* Stock-build could mean no Indonesia rice imports in 2013
* Indonesia import doubts come as Thailand selling down
* Indonesia unmilled rice output forecast flat to 5 pct
By Yayat Supriatna
JAKARTA, July 25 Indonesia's state food
procurement body Bulog has built up rice stocks of nearly three
million tonnes, the CEO said on Thursday, reducing the
likelihood that Southeast Asia's largest economy will import the
staple grain this year.
The large stocks and possible lack of Indonesian imports
will not be welcome news in Thailand, where the government is
targeting to sell up to 1.5 million tonnes of rice each month
for the rest of the year. Thailand needs to cut losses from a
price-support scheme and free up storage for a coming harvest.
Earlier this month, Bulog, which usually maintains rice
stocks at between 1.5 million to 2 million tonnes by buying from
domestic and regional suppliers, said it could import up to
600,000 tonnes of rice this year. But it also said it was hoping
to not have to import rice in 2013.
"Our current rice stock at Bulog warehouses is 2.82 million
tonnes," Bulog CEO Sutarto Alimoeso told reporters.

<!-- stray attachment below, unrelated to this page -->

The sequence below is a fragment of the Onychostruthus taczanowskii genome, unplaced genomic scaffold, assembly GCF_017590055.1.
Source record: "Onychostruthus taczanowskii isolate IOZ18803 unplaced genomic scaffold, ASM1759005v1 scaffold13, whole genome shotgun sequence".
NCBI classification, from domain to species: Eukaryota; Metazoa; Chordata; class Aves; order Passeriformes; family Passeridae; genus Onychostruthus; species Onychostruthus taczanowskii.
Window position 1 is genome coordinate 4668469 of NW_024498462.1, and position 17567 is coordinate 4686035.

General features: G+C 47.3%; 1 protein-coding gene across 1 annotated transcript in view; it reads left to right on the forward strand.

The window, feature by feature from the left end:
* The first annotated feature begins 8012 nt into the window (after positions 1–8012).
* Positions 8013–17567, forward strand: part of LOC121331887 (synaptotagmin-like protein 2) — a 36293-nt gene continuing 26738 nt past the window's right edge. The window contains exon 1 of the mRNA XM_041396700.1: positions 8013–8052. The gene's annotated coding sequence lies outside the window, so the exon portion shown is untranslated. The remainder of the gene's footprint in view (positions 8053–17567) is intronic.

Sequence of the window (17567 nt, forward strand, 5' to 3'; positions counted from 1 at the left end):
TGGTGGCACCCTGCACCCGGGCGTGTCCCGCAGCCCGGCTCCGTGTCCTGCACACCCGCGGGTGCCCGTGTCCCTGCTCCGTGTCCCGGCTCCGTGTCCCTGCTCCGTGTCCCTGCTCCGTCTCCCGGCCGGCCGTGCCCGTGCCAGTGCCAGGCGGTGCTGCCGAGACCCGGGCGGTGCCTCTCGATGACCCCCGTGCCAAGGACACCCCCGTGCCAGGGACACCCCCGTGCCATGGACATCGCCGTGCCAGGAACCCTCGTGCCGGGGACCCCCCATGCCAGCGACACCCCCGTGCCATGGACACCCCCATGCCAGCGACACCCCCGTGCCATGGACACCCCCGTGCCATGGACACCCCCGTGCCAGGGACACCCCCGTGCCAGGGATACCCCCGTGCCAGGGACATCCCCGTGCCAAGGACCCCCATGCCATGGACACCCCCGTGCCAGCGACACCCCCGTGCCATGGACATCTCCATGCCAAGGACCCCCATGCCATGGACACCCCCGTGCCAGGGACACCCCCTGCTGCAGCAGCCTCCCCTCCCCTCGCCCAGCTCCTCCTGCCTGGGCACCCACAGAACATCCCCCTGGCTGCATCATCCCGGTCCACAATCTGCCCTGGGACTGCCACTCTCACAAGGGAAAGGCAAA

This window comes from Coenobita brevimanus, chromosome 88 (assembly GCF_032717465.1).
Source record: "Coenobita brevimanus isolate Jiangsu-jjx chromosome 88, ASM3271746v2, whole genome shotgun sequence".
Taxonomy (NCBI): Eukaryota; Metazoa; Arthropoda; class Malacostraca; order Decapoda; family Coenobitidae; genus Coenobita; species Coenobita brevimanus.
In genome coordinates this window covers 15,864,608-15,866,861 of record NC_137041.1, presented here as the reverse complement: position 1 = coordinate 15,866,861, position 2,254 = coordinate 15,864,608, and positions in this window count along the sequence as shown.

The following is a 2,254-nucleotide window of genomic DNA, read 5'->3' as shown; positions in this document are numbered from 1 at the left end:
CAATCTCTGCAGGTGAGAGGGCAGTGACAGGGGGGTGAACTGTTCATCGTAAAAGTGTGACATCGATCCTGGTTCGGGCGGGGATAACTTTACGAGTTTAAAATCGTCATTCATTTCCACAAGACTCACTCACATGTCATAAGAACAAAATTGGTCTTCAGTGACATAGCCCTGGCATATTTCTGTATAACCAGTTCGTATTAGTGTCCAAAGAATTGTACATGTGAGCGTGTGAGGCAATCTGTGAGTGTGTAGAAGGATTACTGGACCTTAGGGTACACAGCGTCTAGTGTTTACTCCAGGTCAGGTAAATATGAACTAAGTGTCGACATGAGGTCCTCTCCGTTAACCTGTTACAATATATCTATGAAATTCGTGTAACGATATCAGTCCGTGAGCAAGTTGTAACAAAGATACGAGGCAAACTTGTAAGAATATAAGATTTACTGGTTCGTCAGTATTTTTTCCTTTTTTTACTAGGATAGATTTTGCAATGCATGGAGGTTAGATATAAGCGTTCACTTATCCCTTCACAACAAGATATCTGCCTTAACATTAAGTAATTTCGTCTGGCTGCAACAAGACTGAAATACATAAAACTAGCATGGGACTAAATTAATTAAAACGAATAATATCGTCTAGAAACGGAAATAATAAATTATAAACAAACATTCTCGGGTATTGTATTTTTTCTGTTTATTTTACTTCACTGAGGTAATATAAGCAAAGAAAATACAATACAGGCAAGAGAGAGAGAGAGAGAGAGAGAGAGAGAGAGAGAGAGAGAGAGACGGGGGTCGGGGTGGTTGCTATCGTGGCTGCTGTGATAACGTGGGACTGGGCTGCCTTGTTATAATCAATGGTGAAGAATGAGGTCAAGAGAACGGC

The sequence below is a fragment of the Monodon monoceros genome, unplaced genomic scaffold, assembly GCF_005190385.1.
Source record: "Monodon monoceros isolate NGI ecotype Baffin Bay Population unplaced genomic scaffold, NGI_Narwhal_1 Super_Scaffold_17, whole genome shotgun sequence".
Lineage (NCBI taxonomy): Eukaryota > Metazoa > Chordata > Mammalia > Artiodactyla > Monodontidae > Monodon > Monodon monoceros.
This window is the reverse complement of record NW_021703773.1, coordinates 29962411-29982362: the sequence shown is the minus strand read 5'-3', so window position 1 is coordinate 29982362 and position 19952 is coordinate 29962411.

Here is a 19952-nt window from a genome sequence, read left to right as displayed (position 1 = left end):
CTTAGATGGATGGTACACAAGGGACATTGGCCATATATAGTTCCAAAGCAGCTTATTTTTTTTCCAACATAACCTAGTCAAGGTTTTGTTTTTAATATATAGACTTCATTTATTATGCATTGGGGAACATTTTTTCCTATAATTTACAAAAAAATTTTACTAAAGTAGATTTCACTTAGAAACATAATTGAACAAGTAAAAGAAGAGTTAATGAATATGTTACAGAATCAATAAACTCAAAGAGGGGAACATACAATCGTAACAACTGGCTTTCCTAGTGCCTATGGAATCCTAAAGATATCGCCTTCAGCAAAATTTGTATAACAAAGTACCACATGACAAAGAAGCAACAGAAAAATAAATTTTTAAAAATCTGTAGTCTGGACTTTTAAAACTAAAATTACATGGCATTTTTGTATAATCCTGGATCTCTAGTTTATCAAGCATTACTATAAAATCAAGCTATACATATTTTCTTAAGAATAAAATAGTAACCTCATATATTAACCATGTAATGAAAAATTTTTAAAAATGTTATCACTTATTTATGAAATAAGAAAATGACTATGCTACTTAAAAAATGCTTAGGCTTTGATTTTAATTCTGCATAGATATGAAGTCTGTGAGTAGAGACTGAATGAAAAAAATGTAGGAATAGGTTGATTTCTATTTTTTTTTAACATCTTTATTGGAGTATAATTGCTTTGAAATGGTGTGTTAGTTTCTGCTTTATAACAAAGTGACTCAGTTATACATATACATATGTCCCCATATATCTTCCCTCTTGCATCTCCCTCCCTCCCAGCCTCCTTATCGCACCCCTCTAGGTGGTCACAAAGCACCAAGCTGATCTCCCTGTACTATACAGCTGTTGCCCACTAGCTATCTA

It isn't clear if Indonesia will need rice imports this year
as it depended on domestic output, he said, adding that if
production rises by 5 percent as it did in the previous year,
then there would be no need to ship in extra supplies.
Indonesia's statistics bureau has forecast that unmilled
rice production will be little changed at 69.27 million tonnes,
while the agriculture ministry sees output rising 5 percent to
72.1 million tonnes.
Indonesia imported 1.38 million tonnes of rice last year,
and usually buys from Vietnam, India and Thailand.
Earlier this year, an agriculture ministry official urged
Bulog to scrap rice imports this year, as the annual surplus
will likely jump 22 percent to 8.3 million tonnes.
Thailand has built rice inventories of up to 18 million
tonnes due to an intervention programme in which it pays above
market prices to farmers. The programme was first introduced as
a political scheme during an election in 2011.
Thailand is now stepping up efforts to sell rice from its
stockpiles in order to get fresh funds for the costly support
scheme and to make way for grain from coming crops.
Indonesia was self-sufficient in rice in the early 1980s,
but output gradually declined as farmland was used for housing
for a booming population. The agriculture ministry has drafted a
2013-2015 regulation to stop agricultural land, mainly aimed at
rice paddies, being converted to industrial or housing use.
Bulog, which can also import beef, corn, sugar and soybeans,
is tasked with keeping food affordable by buying and selling
staples locally at set rates.
Bulog also runs a rice-for-the-poor scheme.
(Writing by Michael Taylor; Editing by Tom Hogue)